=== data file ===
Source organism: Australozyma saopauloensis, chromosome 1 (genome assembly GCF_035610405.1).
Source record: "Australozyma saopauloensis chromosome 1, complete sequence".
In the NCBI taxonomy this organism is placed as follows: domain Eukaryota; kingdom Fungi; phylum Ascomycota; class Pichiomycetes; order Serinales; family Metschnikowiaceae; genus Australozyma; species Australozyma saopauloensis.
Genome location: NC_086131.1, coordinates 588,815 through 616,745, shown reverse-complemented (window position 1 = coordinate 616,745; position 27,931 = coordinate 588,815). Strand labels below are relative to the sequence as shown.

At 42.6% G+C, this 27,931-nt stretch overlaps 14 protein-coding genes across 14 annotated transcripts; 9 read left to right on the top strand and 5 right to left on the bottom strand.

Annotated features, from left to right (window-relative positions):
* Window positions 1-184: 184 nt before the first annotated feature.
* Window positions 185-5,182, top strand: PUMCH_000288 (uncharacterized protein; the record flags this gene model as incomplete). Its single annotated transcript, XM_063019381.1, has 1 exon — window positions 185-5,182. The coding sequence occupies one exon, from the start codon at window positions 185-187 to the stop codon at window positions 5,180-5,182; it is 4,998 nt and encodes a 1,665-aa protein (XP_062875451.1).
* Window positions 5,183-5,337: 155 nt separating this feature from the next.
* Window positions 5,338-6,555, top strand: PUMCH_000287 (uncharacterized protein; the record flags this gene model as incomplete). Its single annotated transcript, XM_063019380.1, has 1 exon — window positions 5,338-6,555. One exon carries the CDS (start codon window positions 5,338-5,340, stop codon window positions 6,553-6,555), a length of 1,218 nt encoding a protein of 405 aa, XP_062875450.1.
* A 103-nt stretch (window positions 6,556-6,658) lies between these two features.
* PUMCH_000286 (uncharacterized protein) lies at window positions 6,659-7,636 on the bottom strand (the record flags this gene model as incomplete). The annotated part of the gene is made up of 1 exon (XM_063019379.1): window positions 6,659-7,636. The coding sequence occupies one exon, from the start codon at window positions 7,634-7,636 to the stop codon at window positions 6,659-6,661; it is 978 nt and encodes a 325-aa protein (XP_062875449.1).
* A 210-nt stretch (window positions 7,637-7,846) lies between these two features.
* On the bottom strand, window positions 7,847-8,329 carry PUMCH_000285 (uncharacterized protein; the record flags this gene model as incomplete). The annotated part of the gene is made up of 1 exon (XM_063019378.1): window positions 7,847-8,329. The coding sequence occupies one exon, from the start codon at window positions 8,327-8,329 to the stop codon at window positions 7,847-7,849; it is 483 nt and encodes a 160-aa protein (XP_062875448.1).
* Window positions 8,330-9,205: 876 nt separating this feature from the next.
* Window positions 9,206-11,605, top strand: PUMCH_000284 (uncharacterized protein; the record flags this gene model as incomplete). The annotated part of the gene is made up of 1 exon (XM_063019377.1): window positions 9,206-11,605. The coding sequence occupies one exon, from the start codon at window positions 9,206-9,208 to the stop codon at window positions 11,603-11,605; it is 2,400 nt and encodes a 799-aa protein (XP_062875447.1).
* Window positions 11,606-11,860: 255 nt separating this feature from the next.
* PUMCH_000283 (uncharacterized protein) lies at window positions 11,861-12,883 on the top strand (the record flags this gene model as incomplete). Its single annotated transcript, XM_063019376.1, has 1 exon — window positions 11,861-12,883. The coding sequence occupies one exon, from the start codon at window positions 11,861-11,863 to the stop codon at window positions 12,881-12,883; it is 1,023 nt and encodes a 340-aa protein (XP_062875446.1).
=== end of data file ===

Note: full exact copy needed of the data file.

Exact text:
Source organism: Australozyma saopauloensis, chromosome 1 (genome assembly GCF_035610405.1).
Source record: "Australozyma saopauloensis chromosome 1, complete sequence".
In the NCBI taxonomy this organism is placed as follows: domain Eukaryota; kingdom Fungi; phylum Ascomycota; class Pichiomycetes; order Serinales; family Metschnikowiaceae; genus Australozyma; species Australozyma saopauloensis.
Genome location: NC_086131.1, coordinates 588,815 through 616,745, shown reverse-complemented (window position 1 = coordinate 616,745; position 27,931 = coordinate 588,815). Strand labels below are relative to the sequence as shown.

At 42.6% G+C, this 27,931-nt stretch overlaps 14 protein-coding genes across 14 annotated transcripts; 9 read left to right on the top strand and 5 right to left on the bottom strand.

Annotated features, from left to right (window-relative positions):
* Window positions 1-184: 184 nt before the first annotated feature.
* Window positions 185-5,182, top strand: PUMCH_000288 (uncharacterized protein; the record flags this gene model as incomplete). Its single annotated transcript, XM_063019381.1, has 1 exon — window positions 185-5,182. The coding sequence occupies one exon, from the start codon at window positions 185-187 to the stop codon at window positions 5,180-5,182; it is 4,998 nt and encodes a 1,665-aa protein (XP_062875451.1).
* Window positions 5,183-5,337: 155 nt separating this feature from the next.
* Window positions 5,338-6,555, top strand: PUMCH_000287 (uncharacterized protein; the record flags this gene model as incomplete). Its single annotated transcript, XM_063019380.1, has 1 exon — window positions 5,338-6,555. One exon carries the CDS (start codon window positions 5,338-5,340, stop codon window positions 6,553-6,555), a length of 1,218 nt encoding a protein of 405 aa, XP_062875450.1.
* A 103-nt stretch (window positions 6,556-6,658) lies between these two features.
* PUMCH_000286 (uncharacterized protein) lies at window positions 6,659-7,636 on the bottom strand (the record flags this gene model as incomplete). The annotated part of the gene is made up of 1 exon (XM_063019379.1): window positions 6,659-7,636. The coding sequence occupies one exon, from the start codon at window positions 7,634-7,636 to the stop codon at window positions 6,659-6,661; it is 978 nt and encodes a 325-aa protein (XP_062875449.1).
* A 210-nt stretch (window positions 7,637-7,846) lies between these two features.
* On the bottom strand, window positions 7,847-8,329 carry PUMCH_000285 (uncharacterized protein; the record flags this gene model as incomplete). The annotated part of the gene is made up of 1 exon (XM_063019378.1): window positions 7,847-8,329. The coding sequence occupies one exon, from the start codon at window positions 8,327-8,329 to the stop codon at window positions 7,847-7,849; it is 483 nt and encodes a 160-aa protein (XP_062875448.1).
* Window positions 8,330-9,205: 876 nt separating this feature from the next.
* Window positions 9,206-11,605, top strand: PUMCH_000284 (uncharacterized protein; the record flags this gene model as incomplete). The annotated part of the gene is made up of 1 exon (XM_063019377.1): window positions 9,206-11,605. The coding sequence occupies one exon, from the start codon at window positions 9,206-9,208 to the stop codon at window positions 11,603-11,605; it is 2,400 nt and encodes a 799-aa protein (XP_062875447.1).
* Window positions 11,606-11,860: 255 nt separating this feature from the next.
* PUMCH_000283 (uncharacterized protein) lies at window positions 11,861-12,883 on the top strand (the record flags this gene model as incomplete). Its single annotated transcript, XM_063019376.1, has 1 exon — window positions 11,861-12,883. The coding sequence occupies one exon, from the start codon at window positions 11,861-11,863 to the stop codon at window positions 12,881-12,883; it is 1,023 nt and encodes a 340-aa protein (XP_062875446.1).